Ransomware hackers leak 500GB of stolen data from LAUSD school system

The Vice Society ransomware gang released a trove of data and documents on Sunday morning that were stolen from the Los Angeles Unified School District in a cyberattack in early September.

LAUSD Superintendent Alberta M. Carvalho confirmed that the stolen data had been published in a statement on Twitter and that experts were examining its contents.

“Unfortunately, as expected, data has recently been released by a criminal organization,” Carvalho tweeted. “In partnership with law enforcement, our experts are analyzing the full scope of this data release.”

The initial attack by the Russian-speaking ransomware gang took place over the weekend of September 3, but the ransomware used was not disclosed. According to reports at the time, the attack disrupted LAUSD’s access to its computer systems, emails and applications. At the time, gang sources contacted the media and claimed that over 500 gigabytes of data had been stolen.

The school district is the second largest school district in the United States with over 1,000 schools and over 6,400 students. According to a law enforcement source speaking to NBC Los Angeles, the files in the release contained confidential student psychological data, legal documents, business data, Social Security numbers and other personal information.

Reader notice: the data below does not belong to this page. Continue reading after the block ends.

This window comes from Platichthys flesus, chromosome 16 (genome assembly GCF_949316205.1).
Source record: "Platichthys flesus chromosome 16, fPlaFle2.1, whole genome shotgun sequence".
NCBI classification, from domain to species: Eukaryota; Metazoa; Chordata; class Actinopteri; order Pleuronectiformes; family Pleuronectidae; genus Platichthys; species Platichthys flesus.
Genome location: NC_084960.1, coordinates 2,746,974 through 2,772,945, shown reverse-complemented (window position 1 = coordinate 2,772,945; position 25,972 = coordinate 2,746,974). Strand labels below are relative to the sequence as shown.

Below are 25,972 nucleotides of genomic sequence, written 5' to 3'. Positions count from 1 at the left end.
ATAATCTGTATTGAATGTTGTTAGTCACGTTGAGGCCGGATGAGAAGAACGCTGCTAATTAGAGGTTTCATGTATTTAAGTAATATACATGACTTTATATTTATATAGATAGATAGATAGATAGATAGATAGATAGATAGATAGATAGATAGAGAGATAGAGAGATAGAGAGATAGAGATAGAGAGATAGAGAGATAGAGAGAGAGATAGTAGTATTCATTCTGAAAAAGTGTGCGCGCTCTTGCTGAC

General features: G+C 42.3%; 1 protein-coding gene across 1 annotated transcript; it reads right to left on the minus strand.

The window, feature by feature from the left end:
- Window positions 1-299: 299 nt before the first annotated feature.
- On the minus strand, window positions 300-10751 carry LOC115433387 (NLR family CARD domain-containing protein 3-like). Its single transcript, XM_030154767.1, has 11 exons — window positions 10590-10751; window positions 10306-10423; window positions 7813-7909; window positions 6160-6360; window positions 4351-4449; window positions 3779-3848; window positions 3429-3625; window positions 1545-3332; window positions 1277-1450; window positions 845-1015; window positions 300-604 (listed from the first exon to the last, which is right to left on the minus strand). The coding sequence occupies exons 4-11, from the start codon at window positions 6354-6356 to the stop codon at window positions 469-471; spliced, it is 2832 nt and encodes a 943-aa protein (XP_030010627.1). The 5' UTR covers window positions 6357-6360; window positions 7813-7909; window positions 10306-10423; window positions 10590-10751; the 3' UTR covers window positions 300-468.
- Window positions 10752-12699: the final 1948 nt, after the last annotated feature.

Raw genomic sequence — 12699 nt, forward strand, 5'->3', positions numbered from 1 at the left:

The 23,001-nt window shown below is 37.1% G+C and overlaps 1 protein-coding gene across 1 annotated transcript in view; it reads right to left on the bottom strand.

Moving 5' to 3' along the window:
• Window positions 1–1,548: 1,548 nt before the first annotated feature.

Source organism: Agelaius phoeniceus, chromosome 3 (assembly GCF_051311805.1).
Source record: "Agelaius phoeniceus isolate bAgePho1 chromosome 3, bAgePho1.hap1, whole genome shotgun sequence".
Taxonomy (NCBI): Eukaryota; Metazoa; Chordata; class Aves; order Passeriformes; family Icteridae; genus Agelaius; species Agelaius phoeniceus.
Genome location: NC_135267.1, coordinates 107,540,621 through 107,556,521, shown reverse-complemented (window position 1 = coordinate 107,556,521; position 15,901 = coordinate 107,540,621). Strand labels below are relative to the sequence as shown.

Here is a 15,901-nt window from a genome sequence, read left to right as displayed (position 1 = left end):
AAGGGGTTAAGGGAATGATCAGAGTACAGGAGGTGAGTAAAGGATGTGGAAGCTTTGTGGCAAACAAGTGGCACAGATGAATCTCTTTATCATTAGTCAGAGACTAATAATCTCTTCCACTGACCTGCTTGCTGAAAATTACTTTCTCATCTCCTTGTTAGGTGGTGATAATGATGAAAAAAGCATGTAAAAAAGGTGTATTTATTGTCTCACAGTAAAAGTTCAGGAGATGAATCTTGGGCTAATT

The stolen data was due to be released today on an apparent ransom deadline Monday, but was released early after a statement from LAUD on Friday that the school district had no plans to pay the hackers any money.

“It is important to note that this investigation is ongoing,” the district said in its statement. “Los Angeles Unified remains firm that dollars should be used to fund students and education. Paying a ransom never guarantees full data recovery, and Los Angeles Unified believes public money is better spent on our students than surrendering to a nefarious and illicit crime syndicate.

This is not an uncommon warning from cybersecurity researchers to avoid capitulating to ransom demands from ransomware gangs. The reasons are that it does not guarantee that the data will not be leaked, and because the data has been stolen, it will most certainly be sold or used in other cyberattacks. Ransomware gangs then use funds to finance their next attack.

“We should expect a new wave of ransomware campaigns that are relatively simple to execute, difficult for law enforcement to investigate, and yield huge profits, being a perfect ‘business’ compared to other cyberattacks. “, said Dr. Ilia Kolochenko, founder of ImmuniWeb. , told SiliconANGLE. “With the new extortion tactics, not only hacked companies are blackmailed, but everyone whose contact details are available in the stolen data.”

Kolochenko stressed that what is most important about these results is not whether or not a company or government agency pays a ransom, but how harm to victims is avoided and operations are restored. Ultimately, if the data has been stolen, recovery will be difficult if not impossible, so seeking to minimize the impact of the breach should be the top priority.

“It should be noted that a data leak is not necessarily the worst result of a ransomware attack: many cases are known where even after paying the ransom, the data was nevertheless leaked for different reasons,” added Kolochenko. “Therefore, I would refrain from blaming hacked companies whose data ends up on the dark web. What matters is how they mitigate the damage and implement the necessary security mechanisms and controls. to avoid similar incidents in the future.

Image: Pixabay

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Jeremy S. McLain